I don't want my kids thinking that mum does everything and they can sit and do nothing - few chores won't hurt them.

Kbear Sat 11-Jul-09 09:05:27

...dustmen... have emptied them!! LOL

FAQinglovely Sat 11-Jul-09 09:10:20

I think you're being a tiny bit UR to expect the jobs to be done particularly well however you're are definite NBU by expecting them to at least help/try

My DS's are expected to help as well - and it's not linked to pocket money - we don't do pocket money in this house (well we've escaped so far - DS1 nearly 9 grin)

TheLadyEvenstar Sat 11-Jul-09 09:35:22

FAQ, i don't do pocket money either and ds1 is almost 11.

gorionine Sat 11-Jul-09 09:52:39

We do not do pocket money here either.

What they do? nearly nothing IMHO far too much in theirs:

She helps setting the table before meals at the week-end, tidies the bedroom with her brothers and hoovers when I am desperate!She also makes wonderful cups of tea for me and sometimes helps with the breakfast.

DS2 (8yo)
He does the bedroom and brings back upstairs empty laundry baskets, often makes toast for his siblings after school.

ds3 (5yo)
He does the bedroom with the others, brings me things when asked to.

dd4 (2 1/2yo)
"helps" everyone!

All of them do help with the cooking now and again, when they are begging mind !grin

hippipotamiHasLost44lbs Sat 11-Jul-09 09:56:53

I am heartened by those of you who don't do pocket money. Ds is nearly 10, dd is 6 adn we have just not got round to doing pocket money. They forget to ask, we forget to give so it just never happened.

What do my two do round the house:
Lay the table before dinner and help clear it afterwards
Tidy away all their toys and stuff before bed
Help put away laundry at the weekends
Feed the cat and dog and refresh their waterbowls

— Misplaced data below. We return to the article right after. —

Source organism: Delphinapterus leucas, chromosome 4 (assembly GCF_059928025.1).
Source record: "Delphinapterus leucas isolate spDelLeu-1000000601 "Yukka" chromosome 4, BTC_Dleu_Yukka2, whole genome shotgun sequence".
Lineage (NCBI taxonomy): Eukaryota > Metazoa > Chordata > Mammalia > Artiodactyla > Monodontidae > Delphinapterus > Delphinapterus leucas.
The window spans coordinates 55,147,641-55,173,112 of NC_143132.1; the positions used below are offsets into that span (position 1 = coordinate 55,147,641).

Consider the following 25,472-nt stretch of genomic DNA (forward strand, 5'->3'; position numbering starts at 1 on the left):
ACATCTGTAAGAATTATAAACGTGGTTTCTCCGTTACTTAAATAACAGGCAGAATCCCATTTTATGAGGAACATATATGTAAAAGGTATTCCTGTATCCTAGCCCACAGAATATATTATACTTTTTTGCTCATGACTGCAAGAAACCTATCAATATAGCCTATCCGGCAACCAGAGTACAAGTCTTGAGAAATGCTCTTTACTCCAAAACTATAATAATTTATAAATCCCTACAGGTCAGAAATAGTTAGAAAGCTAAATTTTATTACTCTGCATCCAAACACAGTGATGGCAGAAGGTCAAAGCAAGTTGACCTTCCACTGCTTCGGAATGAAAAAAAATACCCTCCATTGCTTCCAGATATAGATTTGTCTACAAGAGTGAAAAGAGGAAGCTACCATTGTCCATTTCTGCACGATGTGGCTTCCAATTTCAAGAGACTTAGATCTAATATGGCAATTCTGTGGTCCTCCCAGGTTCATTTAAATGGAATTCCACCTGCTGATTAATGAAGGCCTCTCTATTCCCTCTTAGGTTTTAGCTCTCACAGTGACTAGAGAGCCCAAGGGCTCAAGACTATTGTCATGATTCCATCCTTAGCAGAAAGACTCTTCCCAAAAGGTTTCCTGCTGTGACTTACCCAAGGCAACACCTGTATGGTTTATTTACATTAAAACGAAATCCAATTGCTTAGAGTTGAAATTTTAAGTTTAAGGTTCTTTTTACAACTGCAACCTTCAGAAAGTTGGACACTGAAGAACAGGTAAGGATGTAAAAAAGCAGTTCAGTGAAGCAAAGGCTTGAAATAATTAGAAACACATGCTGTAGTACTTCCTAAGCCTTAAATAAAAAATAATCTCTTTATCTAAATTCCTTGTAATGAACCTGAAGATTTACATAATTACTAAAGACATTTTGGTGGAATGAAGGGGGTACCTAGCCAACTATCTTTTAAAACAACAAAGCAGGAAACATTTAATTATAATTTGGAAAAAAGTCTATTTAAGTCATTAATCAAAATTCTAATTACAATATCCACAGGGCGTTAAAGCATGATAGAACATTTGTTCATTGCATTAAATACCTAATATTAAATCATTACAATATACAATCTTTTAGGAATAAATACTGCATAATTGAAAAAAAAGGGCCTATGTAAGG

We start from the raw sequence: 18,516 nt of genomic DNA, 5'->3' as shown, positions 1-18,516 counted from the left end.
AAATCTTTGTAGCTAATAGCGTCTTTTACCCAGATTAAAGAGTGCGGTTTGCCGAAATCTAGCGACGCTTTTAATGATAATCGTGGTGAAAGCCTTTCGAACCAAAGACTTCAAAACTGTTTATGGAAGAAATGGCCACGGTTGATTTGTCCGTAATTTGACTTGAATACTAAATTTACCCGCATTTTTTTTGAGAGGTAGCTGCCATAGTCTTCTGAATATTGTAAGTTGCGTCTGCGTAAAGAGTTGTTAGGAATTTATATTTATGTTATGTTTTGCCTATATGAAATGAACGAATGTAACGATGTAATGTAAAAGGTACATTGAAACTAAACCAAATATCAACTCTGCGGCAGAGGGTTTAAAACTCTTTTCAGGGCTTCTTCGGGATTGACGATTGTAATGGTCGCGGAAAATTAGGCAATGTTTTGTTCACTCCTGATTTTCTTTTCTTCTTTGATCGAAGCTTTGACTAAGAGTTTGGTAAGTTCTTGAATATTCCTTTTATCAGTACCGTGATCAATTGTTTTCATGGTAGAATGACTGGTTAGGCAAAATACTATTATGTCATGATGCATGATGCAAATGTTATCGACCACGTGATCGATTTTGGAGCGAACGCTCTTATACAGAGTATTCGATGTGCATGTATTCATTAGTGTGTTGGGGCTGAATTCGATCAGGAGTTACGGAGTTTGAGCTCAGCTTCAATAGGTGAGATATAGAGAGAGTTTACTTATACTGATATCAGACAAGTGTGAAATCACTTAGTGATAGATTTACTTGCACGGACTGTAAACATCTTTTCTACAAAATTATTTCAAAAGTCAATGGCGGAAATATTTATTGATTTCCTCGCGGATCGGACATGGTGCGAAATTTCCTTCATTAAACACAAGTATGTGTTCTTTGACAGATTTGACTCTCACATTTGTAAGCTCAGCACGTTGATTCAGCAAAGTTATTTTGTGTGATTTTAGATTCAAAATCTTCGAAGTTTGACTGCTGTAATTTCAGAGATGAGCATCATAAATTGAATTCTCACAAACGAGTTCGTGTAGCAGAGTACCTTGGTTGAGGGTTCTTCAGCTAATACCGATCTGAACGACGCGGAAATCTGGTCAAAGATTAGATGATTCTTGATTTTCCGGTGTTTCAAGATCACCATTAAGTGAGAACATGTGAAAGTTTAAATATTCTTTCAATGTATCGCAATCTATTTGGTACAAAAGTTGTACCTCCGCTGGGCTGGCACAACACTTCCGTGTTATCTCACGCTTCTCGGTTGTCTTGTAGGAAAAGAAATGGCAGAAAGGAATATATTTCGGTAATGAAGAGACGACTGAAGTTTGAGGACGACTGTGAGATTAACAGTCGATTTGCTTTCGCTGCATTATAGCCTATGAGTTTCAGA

Water the garden and the potted plants by the front door
Ds will also tidy and dust his room (badly)

However, I have to ask them to do this, they never think 'oh we are about to have dinner I will lay the table'. We are working on that grin

gorionine Sat 11-Jul-09 10:01:35

Hippo, I have to ask too, it would not even cross their mind to do it otherwise! Exept for the tea and toasts!

hippipotamiHasLost44lbs Sat 11-Jul-09 10:11:54

That makes me feel better smile

herbietea Sat 11-Jul-09 10:20:55

Message withdrawn

gorionine Sat 11-Jul-09 10:27:02

Oh yes, credit where it is due, DD1 and DS2 also pop to the corner shop for me!

Kbear Sat 11-Jul-09 10:46:55

My kids don't have pocket money either, but they get their fair share of dosh spent on them one way or the other (ie £315 France trip,ballet, brownies, beavers, icecreams etc etc), just not cash in their hand.

I do remind them that me and DH both work for our money and this house costs a lot of money etc etc - they need to know it doesn't come free. We are a family and we all have to contribute something so getting DD to make me a coffee when I ask her or taking washing upstairs etc is just part of being in the family and helping out and I'm not paying them for it!

Kbear Sat 11-Jul-09 10:47:24